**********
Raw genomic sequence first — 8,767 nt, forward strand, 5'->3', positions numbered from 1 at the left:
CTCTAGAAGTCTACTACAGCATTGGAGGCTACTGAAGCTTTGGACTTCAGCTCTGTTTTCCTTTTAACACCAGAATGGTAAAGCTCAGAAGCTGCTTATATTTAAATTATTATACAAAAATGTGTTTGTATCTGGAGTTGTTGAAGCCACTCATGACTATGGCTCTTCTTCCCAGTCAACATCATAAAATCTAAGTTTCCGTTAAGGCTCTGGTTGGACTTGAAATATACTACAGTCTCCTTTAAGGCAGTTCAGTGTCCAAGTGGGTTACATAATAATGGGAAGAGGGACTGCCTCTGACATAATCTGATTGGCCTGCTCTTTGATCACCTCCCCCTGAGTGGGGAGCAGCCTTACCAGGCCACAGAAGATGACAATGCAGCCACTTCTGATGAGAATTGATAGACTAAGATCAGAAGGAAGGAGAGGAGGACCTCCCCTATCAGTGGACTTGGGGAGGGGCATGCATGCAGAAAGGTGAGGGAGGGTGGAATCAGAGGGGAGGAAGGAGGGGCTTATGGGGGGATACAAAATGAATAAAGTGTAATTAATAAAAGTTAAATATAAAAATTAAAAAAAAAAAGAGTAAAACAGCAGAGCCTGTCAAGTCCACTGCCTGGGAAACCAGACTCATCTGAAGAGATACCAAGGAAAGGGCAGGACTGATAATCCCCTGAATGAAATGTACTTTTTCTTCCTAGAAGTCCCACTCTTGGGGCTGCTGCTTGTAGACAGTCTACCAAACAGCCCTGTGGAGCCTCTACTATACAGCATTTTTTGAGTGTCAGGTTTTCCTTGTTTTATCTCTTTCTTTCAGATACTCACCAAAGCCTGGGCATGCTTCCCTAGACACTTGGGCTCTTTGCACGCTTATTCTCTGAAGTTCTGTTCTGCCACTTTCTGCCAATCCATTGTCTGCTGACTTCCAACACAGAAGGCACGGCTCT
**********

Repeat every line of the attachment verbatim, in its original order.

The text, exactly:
Raw genomic sequence first — 8,767 nt, forward strand, 5'->3', positions numbered from 1 at the left:
CTCTAGAAGTCTACTACAGCATTGGAGGCTACTGAAGCTTTGGACTTCAGCTCTGTTTTCCTTTTAACACCAGAATGGTAAAGCTCAGAAGCTGCTTATATTTAAATTATTATACAAAAATGTGTTTGTATCTGGAGTTGTTGAAGCCACTCATGACTATGGCTCTTCTTCCCAGTCAACATCATAAAATCTAAGTTTCCGTTAAGGCTCTGGTTGGACTTGAAATATACTACAGTCTCCTTTAAGGCAGTTCAGTGTCCAAGTGGGTTACATAATAATGGGAAGAGGGACTGCCTCTGACATAATCTGATTGGCCTGCTCTTTGATCACCTCCCCCTGAGTGGGGAGCAGCCTTACCAGGCCACAGAAGATGACAATGCAGCCACTTCTGATGAGAATTGATAGACTAAGATCAGAAGGAAGGAGAGGAGGACCTCCCCTATCAGTGGACTTGGGGAGGGGCATGCATGCAGAAAGGTGAGGGAGGGTGGAATCAGAGGGGAGGAAGGAGGGGCTTATGGGGGGATACAAAATGAATAAAGTGTAATTAATAAAAGTTAAATATAAAAATTAAAAAAAAAAAGAGTAAAACAGCAGAGCCTGTCAAGTCCACTGCCTGGGAAACCAGACTCATCTGAAGAGATACCAAGGAAAGGGCAGGACTGATAATCCCCTGAATGAAATGTACTTTTTCTTCCTAGAAGTCCCACTCTTGGGGCTGCTGCTTGTAGACAGTCTACCAAACAGCCCTGTGGAGCCTCTACTATACAGCATTTTTTGAGTGTCAGGTTTTCCTTGTTTTATCTCTTTCTTTCAGATACTCACCAAAGCCTGGGCATGCTTCCCTAGACACTTGGGCTCTTTGCACGCTTATTCTCTGAAGTTCTGTTCTGCCACTTTCTGCCAATCCATTGTCTGCTGACTTCCAACACAGAAGGCACGGCTCT